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The Latest: 2 Plaques Unveiled at Bataclan on Anniversary

The Latest: 2 Plaques Unveiled at Bataclan on Anniversary

Sunday, 13 November 2016 06:06 AM

PARIS (AP) — The Latest on the anniversary commemorations of the Paris attacks on Nov. 13, 2015 (all times local):

11:25 a.m.

French President Francois Hollande and Paris Mayor Anne Hidalgo have unveiled two plaques at the Bataclan concert hall, the final stop in a somber anniversary commemoration of the 130 victims of the attacks.

The 90 names of those killed at the Bataclan were read out before a minute of silence was observed. It came after the dead and injured were honored at the six other sites attacked by Islamist extremists.

The Bataclan attack was the bloodiest and the longest, beginning at 9:40 p.m. and ending at 12:23 a.m. after a group of concertgoers taken hostage were freed. The youngest and oldest victims of the Paris attacks were a 17-year-old and a 68-year-old, both killed at the Bataclan.

10:30 a.m.

French President Francois Hollande and Paris Mayor Anne Hidalgo are visiting each site struck by Islamist extremists in the capital on the night of Nov. 13, 2015 to commemorate the anniversary of the attacks that killed 130 people.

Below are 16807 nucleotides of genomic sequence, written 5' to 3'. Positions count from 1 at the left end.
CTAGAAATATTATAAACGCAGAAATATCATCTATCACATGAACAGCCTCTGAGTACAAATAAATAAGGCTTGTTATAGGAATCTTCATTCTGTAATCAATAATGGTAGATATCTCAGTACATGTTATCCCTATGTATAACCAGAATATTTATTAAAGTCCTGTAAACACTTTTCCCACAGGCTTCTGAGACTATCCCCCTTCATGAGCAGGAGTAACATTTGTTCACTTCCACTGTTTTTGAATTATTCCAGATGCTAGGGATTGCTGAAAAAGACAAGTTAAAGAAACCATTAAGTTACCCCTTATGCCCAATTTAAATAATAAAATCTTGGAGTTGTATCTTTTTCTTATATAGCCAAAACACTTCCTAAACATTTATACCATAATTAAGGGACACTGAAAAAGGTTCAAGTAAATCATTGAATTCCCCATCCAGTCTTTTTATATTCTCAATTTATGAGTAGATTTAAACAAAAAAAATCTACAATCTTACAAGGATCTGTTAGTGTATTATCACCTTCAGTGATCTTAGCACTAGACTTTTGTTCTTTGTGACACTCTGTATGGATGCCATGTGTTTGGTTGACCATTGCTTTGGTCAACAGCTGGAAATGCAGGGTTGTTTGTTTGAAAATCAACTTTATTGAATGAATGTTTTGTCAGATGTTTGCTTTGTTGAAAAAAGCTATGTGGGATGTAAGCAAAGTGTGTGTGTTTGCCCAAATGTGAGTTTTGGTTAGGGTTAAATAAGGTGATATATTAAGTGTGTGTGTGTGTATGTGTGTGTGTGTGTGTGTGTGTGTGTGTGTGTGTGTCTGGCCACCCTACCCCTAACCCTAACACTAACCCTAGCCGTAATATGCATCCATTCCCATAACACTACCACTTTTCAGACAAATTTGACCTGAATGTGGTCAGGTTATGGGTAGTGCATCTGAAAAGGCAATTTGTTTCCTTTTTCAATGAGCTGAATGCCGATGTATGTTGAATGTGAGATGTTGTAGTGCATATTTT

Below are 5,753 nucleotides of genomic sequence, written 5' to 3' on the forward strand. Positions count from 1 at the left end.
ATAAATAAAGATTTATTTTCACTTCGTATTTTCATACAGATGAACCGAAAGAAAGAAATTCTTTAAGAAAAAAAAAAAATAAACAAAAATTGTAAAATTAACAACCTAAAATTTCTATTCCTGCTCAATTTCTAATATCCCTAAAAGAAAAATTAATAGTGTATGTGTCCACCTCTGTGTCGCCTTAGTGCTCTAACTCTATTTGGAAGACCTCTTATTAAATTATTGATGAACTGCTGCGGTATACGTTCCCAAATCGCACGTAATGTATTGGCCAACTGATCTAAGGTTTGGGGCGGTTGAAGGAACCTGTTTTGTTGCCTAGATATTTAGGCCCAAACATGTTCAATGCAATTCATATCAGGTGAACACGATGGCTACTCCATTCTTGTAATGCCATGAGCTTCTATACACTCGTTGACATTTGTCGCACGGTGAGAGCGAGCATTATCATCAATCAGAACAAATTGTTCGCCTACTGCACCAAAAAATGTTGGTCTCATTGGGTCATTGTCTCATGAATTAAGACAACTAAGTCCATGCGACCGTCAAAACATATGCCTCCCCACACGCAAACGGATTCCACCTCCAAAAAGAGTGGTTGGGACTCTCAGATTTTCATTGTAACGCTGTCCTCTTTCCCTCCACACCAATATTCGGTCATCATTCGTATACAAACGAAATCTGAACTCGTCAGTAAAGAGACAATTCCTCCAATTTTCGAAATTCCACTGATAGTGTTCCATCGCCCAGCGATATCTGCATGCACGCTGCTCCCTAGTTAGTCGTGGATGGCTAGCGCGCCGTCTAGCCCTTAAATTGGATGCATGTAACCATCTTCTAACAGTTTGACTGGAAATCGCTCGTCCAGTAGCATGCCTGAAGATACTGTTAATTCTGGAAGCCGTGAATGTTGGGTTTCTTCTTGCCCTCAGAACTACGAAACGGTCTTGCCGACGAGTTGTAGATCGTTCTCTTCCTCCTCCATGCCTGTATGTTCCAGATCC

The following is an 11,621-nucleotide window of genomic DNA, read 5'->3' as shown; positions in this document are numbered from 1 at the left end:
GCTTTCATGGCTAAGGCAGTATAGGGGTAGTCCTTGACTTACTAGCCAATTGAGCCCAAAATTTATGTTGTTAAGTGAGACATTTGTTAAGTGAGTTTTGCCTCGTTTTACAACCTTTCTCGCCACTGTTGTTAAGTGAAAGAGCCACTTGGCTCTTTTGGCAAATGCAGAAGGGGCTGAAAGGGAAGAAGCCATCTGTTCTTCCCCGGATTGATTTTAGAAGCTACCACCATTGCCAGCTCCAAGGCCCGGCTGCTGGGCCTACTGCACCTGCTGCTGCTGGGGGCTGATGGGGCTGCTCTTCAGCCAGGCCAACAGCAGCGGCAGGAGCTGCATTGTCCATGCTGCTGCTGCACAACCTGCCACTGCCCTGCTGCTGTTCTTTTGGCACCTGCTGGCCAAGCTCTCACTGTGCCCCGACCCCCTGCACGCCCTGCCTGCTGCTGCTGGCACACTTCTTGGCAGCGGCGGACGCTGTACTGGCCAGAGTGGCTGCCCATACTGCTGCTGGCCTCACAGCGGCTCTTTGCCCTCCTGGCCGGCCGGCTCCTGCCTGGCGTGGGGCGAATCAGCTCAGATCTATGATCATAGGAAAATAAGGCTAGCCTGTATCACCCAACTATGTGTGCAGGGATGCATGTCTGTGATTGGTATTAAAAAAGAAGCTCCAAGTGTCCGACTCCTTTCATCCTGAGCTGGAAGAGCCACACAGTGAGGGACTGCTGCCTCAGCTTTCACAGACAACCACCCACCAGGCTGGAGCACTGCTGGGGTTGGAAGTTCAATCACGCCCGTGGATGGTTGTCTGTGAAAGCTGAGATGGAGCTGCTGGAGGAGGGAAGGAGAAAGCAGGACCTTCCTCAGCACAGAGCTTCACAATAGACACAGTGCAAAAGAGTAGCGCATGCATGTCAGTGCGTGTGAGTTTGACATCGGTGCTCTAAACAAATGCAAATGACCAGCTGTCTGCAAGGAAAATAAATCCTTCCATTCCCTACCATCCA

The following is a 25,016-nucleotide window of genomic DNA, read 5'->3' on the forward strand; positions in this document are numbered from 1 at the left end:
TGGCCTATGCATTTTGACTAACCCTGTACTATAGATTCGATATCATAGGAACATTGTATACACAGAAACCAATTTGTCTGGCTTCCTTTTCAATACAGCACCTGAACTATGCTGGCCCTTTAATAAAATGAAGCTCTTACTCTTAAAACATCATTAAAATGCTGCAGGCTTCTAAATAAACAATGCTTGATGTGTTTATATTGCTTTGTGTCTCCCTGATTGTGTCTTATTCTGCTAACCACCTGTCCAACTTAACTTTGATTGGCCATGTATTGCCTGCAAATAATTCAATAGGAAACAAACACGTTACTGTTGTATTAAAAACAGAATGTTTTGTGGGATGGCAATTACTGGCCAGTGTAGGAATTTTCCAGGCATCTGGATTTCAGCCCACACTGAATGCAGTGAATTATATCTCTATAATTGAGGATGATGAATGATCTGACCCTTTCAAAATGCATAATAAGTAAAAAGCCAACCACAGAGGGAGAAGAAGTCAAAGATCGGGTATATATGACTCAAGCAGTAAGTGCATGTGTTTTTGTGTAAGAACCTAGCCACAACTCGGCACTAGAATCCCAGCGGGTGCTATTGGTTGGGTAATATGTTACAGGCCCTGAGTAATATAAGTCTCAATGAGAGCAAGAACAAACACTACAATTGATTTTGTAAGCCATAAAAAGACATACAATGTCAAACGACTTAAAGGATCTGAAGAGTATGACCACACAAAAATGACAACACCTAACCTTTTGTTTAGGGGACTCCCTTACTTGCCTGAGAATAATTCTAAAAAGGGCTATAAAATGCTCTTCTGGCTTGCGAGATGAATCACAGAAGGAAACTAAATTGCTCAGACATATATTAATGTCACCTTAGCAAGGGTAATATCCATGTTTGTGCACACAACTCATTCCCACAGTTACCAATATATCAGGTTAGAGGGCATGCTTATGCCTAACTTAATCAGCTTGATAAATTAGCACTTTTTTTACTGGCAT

In silence, Hollande is pulling French flags from plaques commemorating the victims at five bars and restaurants, the Bataclan concert hall and the national stadium, where the first attack occurred as the president watched a France-Sweden soccer match. The names of the victims were being read out at each site.

There were no deaths at the Comptoir Voltaire brasserie except for suicide bomber Brahim Abdeslam, a 31-year-old Frenchman. He was the older brother of Salah Abdeslam, the only survivor among the three attack teams and who is now jailed in France.

9:35 a.m.

French President Francois Hollande has opened a national day of commemoration in France, one year after the Paris attacks that killed 130.

Hollande unveiled a plaque covered by a small French flag at the national stadium in memory of the single person killed there, Manuel Dias, and the numerous wounded.

Hollande remained silent at the ceremony outside the Stade de France and he wasn't expected to speak as he unveils plaques at the seven sites hit by Islamic extremists.

Instead, the victim's son Michael spoke, saying his Portuguese-born father was "proof that integration is possible, necessary" to fight the stigmatization that leads some youth into violence.

It was a reference to the attackers who were European citizens of foreign descent. He said: "Long live tolerance, long live intelligence, long live France."

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The Latest on the anniversary commemorations of the Paris attacks on Nov. 13, 2015 (all times local):11:25 a.m.French President Francois Hollande and Paris Mayor Anne Hidalgo have unveiled two plaques at the Bataclan concert hall, the final stop in a somber anniversary...
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2016-06-13
Sunday, 13 November 2016 06:06 AM
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